The Jewish holidays have just begun! What for Jews around the world is the most important time of the year, represents for tourism a wave of travelers ready to go. Many will travel to Israel to visit the country’s iconic sites; others will take advantage of this time to plan a trip outside the country.
In fact, during this long period of festivities, which this year falls from September 25 to October 18, the most important Jewish holidays are celebrated, which are intertwined with holidays not directly related to religion but to the history of this nation. This is defined as a real period of exodus, especially because for some of these holidays there is also the prohibition to work (but also to write, trade and travel).
After the pandemic years, this travel tradition is also returning to normal but expert estimates vary widely. Some argue that Israel’s inbound tourism has not yet returned to pre-Covid levels and that this holiday season will not be the one to change that. Others are predicting a big return of tourists; others go so far as to say that only one in three Israelis will travel outside their country and that inbound foreign tourism will be low.
ISRAELIS PREFER EUROPE
From flight search data, which indicates the travel intentions of tourists, it is evident that Israel’s outgoing tourism is decidedly greater than its incoming tourism. The pressure of demand from Israelis to foreign countries is decidedly greater than the opposite flow: during the last thirty days (August 28-September 27) searches by Israelis to foreign countries were 10.4 million, while the number of tourists wishing to travel to the country is 4.9 million.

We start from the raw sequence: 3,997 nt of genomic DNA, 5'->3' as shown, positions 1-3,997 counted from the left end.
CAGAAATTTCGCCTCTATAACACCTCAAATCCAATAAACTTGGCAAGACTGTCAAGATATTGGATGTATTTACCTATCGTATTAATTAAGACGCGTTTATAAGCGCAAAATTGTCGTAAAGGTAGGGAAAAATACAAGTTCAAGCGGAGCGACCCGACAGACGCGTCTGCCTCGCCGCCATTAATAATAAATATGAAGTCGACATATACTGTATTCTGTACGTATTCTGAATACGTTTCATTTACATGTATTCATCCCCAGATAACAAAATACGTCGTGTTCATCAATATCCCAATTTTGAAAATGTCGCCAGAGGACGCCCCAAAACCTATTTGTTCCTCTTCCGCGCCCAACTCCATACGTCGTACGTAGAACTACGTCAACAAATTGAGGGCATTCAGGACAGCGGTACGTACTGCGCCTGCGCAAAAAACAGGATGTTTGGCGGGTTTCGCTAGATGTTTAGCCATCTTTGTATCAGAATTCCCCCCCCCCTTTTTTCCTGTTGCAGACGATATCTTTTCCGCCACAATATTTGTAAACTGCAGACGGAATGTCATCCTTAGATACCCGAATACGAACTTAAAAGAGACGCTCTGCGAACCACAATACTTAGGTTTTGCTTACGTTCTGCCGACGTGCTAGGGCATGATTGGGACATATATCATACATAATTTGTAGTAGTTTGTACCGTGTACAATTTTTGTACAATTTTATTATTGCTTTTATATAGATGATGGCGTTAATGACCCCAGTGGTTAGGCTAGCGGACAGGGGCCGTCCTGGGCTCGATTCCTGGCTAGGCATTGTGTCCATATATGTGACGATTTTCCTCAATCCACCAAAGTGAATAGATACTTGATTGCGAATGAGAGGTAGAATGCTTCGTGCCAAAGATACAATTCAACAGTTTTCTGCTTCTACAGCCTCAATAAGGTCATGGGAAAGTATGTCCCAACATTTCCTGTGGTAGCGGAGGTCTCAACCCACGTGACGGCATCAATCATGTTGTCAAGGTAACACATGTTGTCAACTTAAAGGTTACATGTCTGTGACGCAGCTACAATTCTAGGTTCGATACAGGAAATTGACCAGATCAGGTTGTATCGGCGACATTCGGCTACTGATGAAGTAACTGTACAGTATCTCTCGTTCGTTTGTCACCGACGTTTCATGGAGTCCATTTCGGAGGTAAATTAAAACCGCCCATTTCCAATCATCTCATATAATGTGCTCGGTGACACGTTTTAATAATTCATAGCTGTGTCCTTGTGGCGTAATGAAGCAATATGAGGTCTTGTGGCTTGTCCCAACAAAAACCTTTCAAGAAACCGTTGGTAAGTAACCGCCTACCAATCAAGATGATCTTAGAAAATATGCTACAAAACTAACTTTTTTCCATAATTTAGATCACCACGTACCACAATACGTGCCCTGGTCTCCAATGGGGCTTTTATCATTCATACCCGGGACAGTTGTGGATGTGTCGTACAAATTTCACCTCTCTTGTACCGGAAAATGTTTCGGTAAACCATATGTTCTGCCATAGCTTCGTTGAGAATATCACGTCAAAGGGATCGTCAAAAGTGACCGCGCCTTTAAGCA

The favorite destination of Israeli travelers is undoubtedly Europe; indeed, southern Europe. Topping the list are Italy (9.3% of the total), Greece (8.2%) and Turkey (7.5%). Together these three destinations garnered over six million flight searches. There is also strong interest in Central Europe, with the UK (5.2%), France (4.9%) and Germany (3.9%) at the top of the list. The only active long-haul market remains the US, in sixth place with 4.8% of the total.
In the ranking of Top 15 most desired destinations by Israelis there are practically only European destinations, with the Balkans having a strong appeal (Hungary and Romania first of all). For the rest, apart from the United States, there is also a fair amount of demand for Thailand, Georgia and the United Arab Emirates.
FOREIGN DEMAND GROWS SLOWLY
Demand for travel from abroad towards Israel, on the other hand, is more contained with a one to two ratio. Demand growth is very modest: the volume of searches over the past thirty days has grown with a daily average of just 0.41%.
According to the Haaretz newspaper, tourism during the High Holy Days to Israel consists mainly of Jewish faith tourists from the United States and Western Europe. Our data shows that travel demand for Israel is coming primarily from Italy (10.0%), the UK (9.5%), Germany (7.0%), France (5.9%) and the US (5.2%). Together, these five markets account for 37.5% of total demand.
The outlook for the foreign market is very uncertain: according to Yossi Fattal, CEO of the Incoming Tour Operators Association, this year foreign tourism is expected to recover by about 60% compared to pre-Covid. This scepticism could perhaps be due to the tensions that have arisen in recent days in the Old City of Jerusalem, where clashes between local police and groups of Palestinians have taken place.